Versatility and Scalability

Card templates flexibly accommodate diverse content types, from text to charts to photos. Their neat modular nature also makes adding, removing, or rearranging UI cards simple from a development perspective.

Visual Hierarchy and Clarity

Card UI establishes a crystal clear visual hierarchy through strong typographic contrast, negative space, and strategic use of color/imagery. This makes differentiating features easier compared to dense pages.

Accessibility and Scannability

Cards accommodate different learning abilities and speeds through simplified content organization. Their scanability makes extracting information easy for speed readers, while clear typographic contrast assists screen reader users.

Best Practices for UI Card Design

So, cards clearly provide immense value. But what does it take to build card interfaces that are highly functional, intuitive, and delightful? Several key best practices hold the answer…

UI card design

Content Formatting

Cards obviously need to contain useful, engaging content at their core. Despite their compact frames, smart structuring brings clarity. Lead with descriptive yet brief headlines, winning attention.

Then use a tight, scannable copy, limiting body text to around 200 words. Anything longer should link deeper as a content series instead. Lastly, add clear calls-to-action to channel the next tasks, whether booking, downloading, or shopping. Make these vibrant buttons visually distinct.

While copy comes first, resist stuffing cards with walls of heavy text, too. Paragraph styles, imagery, and negative space contribute just as much!

Designing For Appealing Aesthetics

Visual design hugely impacts the appeal and scans of card content. Subtle corner rounding and shadows define frames distinctly from the underlying pages. Avoid flat, full-bleed cards that risk getting lost. Then make the most of that compact space with strong typographic contrast, headings between 14-25px, and paragraphs no smaller than 12px. Also, avoid widths straining readability across viewports.

What’s more, photos, custom illustrations, and icons amplify meaning faster than text alone can while also adding personality.

Making Cards Interact

Beyond just visual style, interaction design makes cards feel alive through movement, feedback, and smooth transitions between views. Subtle animations show how cards are connected as they slide out or in while keeping context.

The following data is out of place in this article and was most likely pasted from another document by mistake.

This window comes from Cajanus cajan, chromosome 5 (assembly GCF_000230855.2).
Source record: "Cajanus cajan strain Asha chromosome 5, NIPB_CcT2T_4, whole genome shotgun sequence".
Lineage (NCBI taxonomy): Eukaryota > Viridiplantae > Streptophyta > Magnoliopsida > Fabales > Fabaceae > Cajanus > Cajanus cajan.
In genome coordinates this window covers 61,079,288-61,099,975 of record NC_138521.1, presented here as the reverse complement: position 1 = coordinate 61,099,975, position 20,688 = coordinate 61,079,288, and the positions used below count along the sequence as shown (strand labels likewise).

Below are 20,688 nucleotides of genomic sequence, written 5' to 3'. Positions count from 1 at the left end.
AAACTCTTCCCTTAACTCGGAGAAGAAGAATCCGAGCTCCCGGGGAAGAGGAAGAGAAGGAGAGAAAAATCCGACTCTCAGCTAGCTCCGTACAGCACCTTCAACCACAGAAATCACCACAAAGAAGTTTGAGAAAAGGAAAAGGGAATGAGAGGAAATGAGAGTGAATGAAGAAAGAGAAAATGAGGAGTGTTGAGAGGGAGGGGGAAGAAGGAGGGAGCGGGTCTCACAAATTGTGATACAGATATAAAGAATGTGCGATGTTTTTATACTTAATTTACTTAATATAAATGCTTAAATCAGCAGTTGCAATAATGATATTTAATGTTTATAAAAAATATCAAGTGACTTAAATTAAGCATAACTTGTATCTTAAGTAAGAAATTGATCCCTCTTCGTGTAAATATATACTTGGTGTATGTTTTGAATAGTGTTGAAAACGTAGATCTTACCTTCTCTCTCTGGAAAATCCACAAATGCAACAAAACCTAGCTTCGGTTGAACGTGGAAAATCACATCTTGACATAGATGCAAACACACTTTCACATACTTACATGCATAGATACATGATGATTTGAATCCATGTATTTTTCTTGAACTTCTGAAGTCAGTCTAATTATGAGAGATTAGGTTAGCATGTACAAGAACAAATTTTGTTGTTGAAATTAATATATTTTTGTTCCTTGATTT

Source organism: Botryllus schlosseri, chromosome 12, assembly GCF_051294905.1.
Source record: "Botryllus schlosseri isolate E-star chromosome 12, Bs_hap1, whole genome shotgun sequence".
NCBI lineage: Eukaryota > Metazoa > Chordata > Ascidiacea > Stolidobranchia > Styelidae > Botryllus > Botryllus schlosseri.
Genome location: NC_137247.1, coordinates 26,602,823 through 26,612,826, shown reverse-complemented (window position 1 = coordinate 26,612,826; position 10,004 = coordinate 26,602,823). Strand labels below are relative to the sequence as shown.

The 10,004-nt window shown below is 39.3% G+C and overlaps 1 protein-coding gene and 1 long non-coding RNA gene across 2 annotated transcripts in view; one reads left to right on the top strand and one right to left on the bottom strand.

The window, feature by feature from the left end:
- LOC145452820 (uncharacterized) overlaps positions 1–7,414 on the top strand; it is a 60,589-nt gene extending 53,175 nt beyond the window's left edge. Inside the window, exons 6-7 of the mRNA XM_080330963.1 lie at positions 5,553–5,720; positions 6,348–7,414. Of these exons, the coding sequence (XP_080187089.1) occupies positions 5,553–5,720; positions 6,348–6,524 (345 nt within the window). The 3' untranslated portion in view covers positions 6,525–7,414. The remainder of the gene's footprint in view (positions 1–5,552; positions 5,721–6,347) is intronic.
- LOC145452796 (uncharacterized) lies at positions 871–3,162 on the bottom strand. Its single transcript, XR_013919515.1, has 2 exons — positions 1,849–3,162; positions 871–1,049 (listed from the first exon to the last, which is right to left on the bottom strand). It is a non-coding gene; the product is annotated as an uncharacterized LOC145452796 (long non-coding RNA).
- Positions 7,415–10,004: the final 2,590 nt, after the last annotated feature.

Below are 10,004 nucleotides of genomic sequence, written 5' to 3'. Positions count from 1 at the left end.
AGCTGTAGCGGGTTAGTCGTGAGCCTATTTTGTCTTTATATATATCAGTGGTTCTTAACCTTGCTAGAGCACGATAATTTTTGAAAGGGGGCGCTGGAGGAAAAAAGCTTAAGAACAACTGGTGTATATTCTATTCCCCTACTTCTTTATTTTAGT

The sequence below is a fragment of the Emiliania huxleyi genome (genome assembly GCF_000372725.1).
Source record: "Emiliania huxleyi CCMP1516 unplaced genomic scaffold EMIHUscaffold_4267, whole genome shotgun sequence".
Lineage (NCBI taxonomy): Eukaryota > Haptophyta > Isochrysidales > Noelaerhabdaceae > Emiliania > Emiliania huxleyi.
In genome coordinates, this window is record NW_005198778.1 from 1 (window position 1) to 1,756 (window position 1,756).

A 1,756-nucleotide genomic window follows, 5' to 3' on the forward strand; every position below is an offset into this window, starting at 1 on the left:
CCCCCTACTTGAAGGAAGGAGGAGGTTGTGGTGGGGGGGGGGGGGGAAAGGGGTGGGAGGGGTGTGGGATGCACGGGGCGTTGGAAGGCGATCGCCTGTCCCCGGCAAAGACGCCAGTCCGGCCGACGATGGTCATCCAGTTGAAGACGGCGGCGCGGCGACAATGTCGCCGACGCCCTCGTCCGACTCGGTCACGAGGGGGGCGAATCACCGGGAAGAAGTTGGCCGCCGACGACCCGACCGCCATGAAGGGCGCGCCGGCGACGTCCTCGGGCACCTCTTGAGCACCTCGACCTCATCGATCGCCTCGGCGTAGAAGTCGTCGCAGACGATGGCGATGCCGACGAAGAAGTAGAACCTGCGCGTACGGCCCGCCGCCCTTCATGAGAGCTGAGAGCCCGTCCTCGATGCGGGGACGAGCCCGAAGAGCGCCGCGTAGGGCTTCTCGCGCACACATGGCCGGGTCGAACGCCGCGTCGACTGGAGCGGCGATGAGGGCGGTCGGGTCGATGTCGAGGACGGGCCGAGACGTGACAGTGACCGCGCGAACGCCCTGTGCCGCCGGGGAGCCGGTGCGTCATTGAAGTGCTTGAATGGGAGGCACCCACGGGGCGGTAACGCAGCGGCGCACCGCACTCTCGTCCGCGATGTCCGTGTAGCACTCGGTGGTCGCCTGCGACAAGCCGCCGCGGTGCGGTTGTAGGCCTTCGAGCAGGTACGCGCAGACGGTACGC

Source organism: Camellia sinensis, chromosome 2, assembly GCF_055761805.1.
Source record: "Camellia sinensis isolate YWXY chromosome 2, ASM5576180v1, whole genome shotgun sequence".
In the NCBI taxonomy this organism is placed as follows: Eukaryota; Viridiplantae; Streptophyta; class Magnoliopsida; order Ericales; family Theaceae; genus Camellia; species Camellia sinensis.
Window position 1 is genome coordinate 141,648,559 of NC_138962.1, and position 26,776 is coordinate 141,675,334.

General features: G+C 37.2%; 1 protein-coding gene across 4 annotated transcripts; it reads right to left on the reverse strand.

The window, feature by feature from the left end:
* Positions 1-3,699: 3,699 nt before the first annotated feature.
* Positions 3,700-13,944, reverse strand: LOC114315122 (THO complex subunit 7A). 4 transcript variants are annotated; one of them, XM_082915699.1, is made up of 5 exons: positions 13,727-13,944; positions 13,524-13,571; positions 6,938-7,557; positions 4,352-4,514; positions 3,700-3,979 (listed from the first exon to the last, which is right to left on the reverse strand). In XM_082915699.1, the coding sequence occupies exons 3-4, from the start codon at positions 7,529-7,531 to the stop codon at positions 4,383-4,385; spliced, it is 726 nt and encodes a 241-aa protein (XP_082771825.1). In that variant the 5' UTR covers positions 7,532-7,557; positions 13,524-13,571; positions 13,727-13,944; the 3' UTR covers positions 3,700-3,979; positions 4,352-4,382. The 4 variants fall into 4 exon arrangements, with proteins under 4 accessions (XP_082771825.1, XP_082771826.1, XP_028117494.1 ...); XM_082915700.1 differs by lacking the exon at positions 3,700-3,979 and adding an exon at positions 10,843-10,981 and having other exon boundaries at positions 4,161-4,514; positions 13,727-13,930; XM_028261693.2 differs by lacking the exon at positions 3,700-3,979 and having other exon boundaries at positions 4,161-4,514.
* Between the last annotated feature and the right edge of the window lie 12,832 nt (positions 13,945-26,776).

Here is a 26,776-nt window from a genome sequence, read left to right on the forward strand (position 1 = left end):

And since cards now live more on small screens, take a responsive approach across platforms. Keep improving based on data about how real users interact across desktop and mobile. What works on bigger screens may fail on tiny phone displays. Let the device type and size shape the card experience.

Prioritizing Information

Handling many cards in one view requires setting up a clear ranking — highlighting the main information while secondary aspects stay in the background. Show priorities by varying the card size and using contrasting pictures and colors. Key details should pop out at a quick glance. Spotlight key cards for featured products or logins by reserving space at the top for the web and the bottom for phones.

Maintaining Consistency

To keep interfaces looking sharp, keep card framing, padding, and visual styles aligned per group. Staying consistent creates harmony. Still, allow some uniqueness between card types to avoid boring uniformity. Keep key elements in sync: rounded corners, light drop shadows, and text sizes.

Card UI Design Implementation Tips

While best practices inform solid design, effectively implementing card UI requires addressing several technical considerations as well.

card UI design

Choose Card Size Wisely

Factor in the content type (text vs. visuals), desired user experience (scanning vs. immersion), and breakpoint limitations when establishing card sizes and rows. Too big looks clumsy, while too small strains readability.

Develop Strong Headlines

Card headlines should be:

  • Brief yet descriptive (under six words)